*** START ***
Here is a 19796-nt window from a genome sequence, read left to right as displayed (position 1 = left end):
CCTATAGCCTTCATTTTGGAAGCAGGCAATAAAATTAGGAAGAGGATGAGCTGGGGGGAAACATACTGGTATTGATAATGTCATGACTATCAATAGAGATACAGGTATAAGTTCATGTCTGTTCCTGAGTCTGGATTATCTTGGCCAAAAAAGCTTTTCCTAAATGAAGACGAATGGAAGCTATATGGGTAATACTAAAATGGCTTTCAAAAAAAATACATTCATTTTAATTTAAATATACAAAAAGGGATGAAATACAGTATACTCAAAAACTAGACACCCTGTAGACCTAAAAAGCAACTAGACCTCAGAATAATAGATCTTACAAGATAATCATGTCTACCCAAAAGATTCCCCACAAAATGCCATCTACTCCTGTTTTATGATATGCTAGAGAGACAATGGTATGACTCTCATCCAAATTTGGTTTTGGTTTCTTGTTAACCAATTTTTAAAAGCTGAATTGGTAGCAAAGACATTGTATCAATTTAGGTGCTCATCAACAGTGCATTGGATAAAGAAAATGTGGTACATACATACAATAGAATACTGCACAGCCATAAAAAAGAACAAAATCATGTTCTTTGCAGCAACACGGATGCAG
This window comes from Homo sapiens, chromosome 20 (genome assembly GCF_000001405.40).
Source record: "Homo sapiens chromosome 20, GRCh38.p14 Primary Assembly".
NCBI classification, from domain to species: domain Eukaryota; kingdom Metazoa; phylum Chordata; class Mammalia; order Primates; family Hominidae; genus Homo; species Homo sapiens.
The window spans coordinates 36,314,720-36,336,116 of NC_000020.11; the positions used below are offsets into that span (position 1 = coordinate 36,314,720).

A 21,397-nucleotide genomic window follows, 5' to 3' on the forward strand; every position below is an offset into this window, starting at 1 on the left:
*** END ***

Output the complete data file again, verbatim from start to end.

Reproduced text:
Here is a 19796-nt window from a genome sequence, read left to right as displayed (position 1 = left end):
CCTATAGCCTTCATTTTGGAAGCAGGCAATAAAATTAGGAAGAGGATGAGCTGGGGGGAAACATACTGGTATTGATAATGTCATGACTATCAATAGAGATACAGGTATAAGTTCATGTCTGTTCCTGAGTCTGGATTATCTTGGCCAAAAAAGCTTTTCCTAAATGAAGACGAATGGAAGCTATATGGGTAATACTAAAATGGCTTTCAAAAAAAATACATTCATTTTAATTTAAATATACAAAAAGGGATGAAATACAGTATACTCAAAAACTAGACACCCTGTAGACCTAAAAAGCAACTAGACCTCAGAATAATAGATCTTACAAGATAATCATGTCTACCCAAAAGATTCCCCACAAAATGCCATCTACTCCTGTTTTATGATATGCTAGAGAGACAATGGTATGACTCTCATCCAAATTTGGTTTTGGTTTCTTGTTAACCAATTTTTAAAAGCTGAATTGGTAGCAAAGACATTGTATCAATTTAGGTGCTCATCAACAGTGCATTGGATAAAGAAAATGTGGTACATACATACAATAGAATACTGCACAGCCATAAAAAAGAACAAAATCATGTTCTTTGCAGCAACACGGATGCAG
This window comes from Homo sapiens, chromosome 20 (genome assembly GCF_000001405.40).
Source record: "Homo sapiens chromosome 20, GRCh38.p14 Primary Assembly".
NCBI classification, from domain to species: domain Eukaryota; kingdom Metazoa; phylum Chordata; class Mammalia; order Primates; family Hominidae; genus Homo; species Homo sapiens.
The window spans coordinates 36,314,720-36,336,116 of NC_000020.11; the positions used below are offsets into that span (position 1 = coordinate 36,314,720).

A 21,397-nucleotide genomic window follows, 5' to 3' on the forward strand; every position below is an offset into this window, starting at 1 on the left: